J Neurosurg Pediatrics 4:050360–500420, 2009.(DOI: 10.3171/2009.7.PEDS0994)
Sinus pericranii (SP) is a rare venous varix in an extracranial location connected to the intracranial venous system. The aim of this retrospective study was to report on 16 pediatric cases of SP with consideration of the preoperative evaluation of surgical risk.
Methods. The study population consisted of 10 patients who had undergone surgery for SP and 6 patients with concomitant craniosynostosis and SP. The mean age of the patients at presentation was 3.7 years. To identify characteristics of SP with high operative risk, 8 cases in this report and 11 previously reported cases of SP with sufficient information were categorized on the basis of the number and size of SP, the number and size of transcranial channels, the venous drainage type, and the amount of blood loss. Hemorrhage amounts were classified into 3 grades based on the description of intraoperative blood loss.
Results. Sinus pericranii not associated with craniosynostosis were resected without any postoperative morbidity. Sinus pericranii associated with craniosynostosis were preserved. After craniofacial reconstruction, 2 cases of SP with craniosynostosis regressed, completely in one patient and partially in another. These 2 patients with SP were confirmed to have compromised intracranial sinus before craniofacial reconstruction. Among a total of 19 patients, multiplicity or size (> 6 cm) of SP (p = 0.036) and multiplicity (> 3) or size (> 3 mm) of transcranial channels (p = 0.004) was associated with more severe hemorrhage grade. Sinus pericranii with peripheral venous drainage (drainer type) was not associated with hemorrhage grade after classification into 3 grades (p = 0.192). However, all 3 cases of SP with massive Grade 3 hemorrhage were the drainer type. Hemorrhage grade was correlated with the number of risk factors for SP (r = 0.793, p < 0.001).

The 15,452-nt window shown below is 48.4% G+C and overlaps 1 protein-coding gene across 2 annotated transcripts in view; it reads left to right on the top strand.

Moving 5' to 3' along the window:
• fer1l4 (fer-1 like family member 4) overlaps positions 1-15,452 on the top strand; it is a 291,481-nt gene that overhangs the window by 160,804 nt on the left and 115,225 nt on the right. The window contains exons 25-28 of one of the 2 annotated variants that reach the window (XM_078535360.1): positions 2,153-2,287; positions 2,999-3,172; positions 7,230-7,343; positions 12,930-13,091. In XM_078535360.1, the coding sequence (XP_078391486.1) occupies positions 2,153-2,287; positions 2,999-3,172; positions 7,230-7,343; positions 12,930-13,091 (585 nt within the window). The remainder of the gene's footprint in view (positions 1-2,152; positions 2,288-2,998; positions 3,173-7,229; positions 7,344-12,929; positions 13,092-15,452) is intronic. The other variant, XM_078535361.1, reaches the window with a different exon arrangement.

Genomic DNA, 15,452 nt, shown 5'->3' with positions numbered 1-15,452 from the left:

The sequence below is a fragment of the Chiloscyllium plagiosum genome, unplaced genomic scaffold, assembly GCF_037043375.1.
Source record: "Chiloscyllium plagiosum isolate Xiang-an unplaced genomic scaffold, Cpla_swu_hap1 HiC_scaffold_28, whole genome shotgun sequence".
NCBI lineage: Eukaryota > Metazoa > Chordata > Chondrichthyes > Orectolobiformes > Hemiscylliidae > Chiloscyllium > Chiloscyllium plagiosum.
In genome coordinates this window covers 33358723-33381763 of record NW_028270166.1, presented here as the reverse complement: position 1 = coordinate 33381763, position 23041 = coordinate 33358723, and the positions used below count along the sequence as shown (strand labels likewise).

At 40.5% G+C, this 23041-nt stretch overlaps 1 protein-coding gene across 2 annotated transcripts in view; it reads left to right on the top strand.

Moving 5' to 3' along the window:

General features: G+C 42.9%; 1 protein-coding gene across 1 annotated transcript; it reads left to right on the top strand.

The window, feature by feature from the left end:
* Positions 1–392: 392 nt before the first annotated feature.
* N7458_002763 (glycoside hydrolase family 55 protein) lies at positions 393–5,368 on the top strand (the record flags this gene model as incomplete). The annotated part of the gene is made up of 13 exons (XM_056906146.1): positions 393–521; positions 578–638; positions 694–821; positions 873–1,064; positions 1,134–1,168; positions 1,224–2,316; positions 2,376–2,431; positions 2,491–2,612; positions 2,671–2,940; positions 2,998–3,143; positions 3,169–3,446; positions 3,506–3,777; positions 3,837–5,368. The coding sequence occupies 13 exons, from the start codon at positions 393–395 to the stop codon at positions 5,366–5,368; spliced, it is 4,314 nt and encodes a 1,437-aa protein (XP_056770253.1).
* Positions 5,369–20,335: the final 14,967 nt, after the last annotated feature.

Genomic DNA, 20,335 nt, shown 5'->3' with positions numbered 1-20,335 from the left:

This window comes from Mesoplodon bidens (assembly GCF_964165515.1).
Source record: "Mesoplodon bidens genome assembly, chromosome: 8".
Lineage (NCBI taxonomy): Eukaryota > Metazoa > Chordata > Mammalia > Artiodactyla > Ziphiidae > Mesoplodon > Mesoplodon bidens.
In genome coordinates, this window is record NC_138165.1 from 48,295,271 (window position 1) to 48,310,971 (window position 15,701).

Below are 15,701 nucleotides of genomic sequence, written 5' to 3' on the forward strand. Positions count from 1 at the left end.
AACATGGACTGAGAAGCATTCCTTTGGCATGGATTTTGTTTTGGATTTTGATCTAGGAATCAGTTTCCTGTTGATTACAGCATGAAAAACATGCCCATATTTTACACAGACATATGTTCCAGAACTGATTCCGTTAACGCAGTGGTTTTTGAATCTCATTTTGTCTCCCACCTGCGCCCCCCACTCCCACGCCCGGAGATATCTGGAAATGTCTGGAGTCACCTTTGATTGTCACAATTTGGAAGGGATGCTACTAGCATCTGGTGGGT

Conclusions. Three risk factors of SP and the presence of compromised intracranial sinus are markers for high-risk SP. “Squeezed-out sinus syndrome” is suggested as a concept for SP associated with compromised intracranial sinus, mainly caused by craniosynostosis. Sinus pericranii in squeezed-out sinus syndrome probably serves as a crucial alternative to venous drainage of the brain with intracranial venous compromise. Conservative treatment for such patients with SP is recommended.